Today the Rip Van Winkle arrived at its new home at Ames Performance Engineering in spofford, NH. The new owner is Steve Ames. He has a large climate controlled museum, rip will be displayed in the entrance to the museum on its hand made wood stands is it was in 1917. This is Steve's first model T, he is very excited about owning this car and it will be a great addition to his collection of low mileage original cars.
What you did to save this Model T from obscurity is something most folks have no idea of ....
You spent well over a year on helping find a new caretaker for it - little fiscal profit gained in the process ...
For what it is worth - you have my profound respect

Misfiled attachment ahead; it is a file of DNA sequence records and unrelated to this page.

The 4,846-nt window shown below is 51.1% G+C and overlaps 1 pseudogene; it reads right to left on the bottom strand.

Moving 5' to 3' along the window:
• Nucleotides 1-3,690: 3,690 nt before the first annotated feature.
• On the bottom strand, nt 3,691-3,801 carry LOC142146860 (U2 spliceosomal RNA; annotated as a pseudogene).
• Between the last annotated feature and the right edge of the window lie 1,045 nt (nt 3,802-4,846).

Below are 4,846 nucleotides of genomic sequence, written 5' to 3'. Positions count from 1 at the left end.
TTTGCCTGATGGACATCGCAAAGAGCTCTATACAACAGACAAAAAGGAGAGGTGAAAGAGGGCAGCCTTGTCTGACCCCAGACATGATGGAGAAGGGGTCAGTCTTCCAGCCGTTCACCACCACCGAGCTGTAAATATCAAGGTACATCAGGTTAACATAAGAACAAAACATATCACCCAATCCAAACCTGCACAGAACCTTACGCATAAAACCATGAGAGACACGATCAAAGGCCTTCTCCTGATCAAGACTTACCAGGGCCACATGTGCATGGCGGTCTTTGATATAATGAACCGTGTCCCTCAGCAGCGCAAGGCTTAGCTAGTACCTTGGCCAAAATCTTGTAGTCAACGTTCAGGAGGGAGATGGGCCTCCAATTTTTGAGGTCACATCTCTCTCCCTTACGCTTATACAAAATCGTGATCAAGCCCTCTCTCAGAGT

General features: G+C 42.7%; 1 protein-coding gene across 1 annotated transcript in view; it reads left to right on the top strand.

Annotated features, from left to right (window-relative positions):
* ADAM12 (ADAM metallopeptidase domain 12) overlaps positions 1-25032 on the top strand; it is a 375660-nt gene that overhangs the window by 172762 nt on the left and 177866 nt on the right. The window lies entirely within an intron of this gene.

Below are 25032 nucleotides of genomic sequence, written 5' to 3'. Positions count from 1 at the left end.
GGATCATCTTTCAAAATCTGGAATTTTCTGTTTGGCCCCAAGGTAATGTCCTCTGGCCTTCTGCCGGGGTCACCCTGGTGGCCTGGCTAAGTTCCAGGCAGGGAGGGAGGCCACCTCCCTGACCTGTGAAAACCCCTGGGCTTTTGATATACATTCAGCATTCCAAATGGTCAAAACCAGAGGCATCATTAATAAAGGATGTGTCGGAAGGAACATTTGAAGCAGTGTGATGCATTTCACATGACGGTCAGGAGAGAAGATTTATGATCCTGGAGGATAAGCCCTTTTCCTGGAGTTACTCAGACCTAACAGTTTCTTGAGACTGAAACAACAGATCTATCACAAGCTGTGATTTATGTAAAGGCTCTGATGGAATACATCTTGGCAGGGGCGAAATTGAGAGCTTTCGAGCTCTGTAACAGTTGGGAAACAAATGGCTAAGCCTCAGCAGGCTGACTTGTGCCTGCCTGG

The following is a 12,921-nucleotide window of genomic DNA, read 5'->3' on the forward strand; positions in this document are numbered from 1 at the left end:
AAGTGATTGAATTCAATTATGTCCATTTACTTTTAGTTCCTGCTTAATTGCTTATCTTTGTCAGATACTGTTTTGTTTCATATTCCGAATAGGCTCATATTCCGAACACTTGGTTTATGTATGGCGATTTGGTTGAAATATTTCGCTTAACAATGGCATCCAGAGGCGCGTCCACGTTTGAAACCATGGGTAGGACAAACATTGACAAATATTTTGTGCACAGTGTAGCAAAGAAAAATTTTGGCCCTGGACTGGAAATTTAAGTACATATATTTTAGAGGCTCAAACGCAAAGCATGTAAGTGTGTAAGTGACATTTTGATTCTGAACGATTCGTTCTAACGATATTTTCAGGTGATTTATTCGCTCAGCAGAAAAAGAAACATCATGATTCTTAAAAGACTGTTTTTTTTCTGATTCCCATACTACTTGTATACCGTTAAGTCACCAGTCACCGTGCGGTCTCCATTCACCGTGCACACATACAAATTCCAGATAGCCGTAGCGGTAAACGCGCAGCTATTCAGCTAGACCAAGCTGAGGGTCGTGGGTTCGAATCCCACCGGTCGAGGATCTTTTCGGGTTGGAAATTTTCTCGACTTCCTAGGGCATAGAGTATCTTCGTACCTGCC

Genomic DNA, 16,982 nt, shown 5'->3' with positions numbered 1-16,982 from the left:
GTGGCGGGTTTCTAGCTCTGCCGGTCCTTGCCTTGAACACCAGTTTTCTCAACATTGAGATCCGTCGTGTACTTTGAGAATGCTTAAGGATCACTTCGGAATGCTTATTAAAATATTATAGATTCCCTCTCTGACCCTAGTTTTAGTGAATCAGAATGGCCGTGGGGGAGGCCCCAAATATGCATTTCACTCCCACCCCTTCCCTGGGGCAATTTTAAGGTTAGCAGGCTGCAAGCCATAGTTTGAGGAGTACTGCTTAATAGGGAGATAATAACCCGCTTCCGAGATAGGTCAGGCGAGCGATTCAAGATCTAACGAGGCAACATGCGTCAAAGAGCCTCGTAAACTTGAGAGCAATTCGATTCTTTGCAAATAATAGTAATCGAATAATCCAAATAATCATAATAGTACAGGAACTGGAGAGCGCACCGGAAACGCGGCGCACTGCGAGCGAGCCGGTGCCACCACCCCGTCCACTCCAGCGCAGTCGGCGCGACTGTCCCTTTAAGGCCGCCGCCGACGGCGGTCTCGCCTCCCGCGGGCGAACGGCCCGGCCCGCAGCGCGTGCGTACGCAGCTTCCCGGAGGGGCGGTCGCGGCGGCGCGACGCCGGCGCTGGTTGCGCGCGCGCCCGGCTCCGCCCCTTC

You are a good man doing good deeds in your own community and good deeds for the Model T Community ....
Thank You Sir
Very good news. This is exactly where this text book T should be. With any luck at all someday I'll be able to see it in person.
Thanks Jim, and thanks to Don Lang. He was the one who suggested Steve Ames as a potential buyer.
An insight into Steve Ames:
From an interview with Hemmings .....
HD: What do you hope to achieve through your collection?
SA: We have initiated the difficult task of securing a trust for the collection to ensure that it endures long after we’re gone.
The application process requires a mission statement.
This is a condensed version of what we provided: “The mission of our trust is to purchase and preserve very low-mileage original, untouched automobiles.
These automobiles will illustrate the creativity and craftsmanship of our forefathers and ancestors.”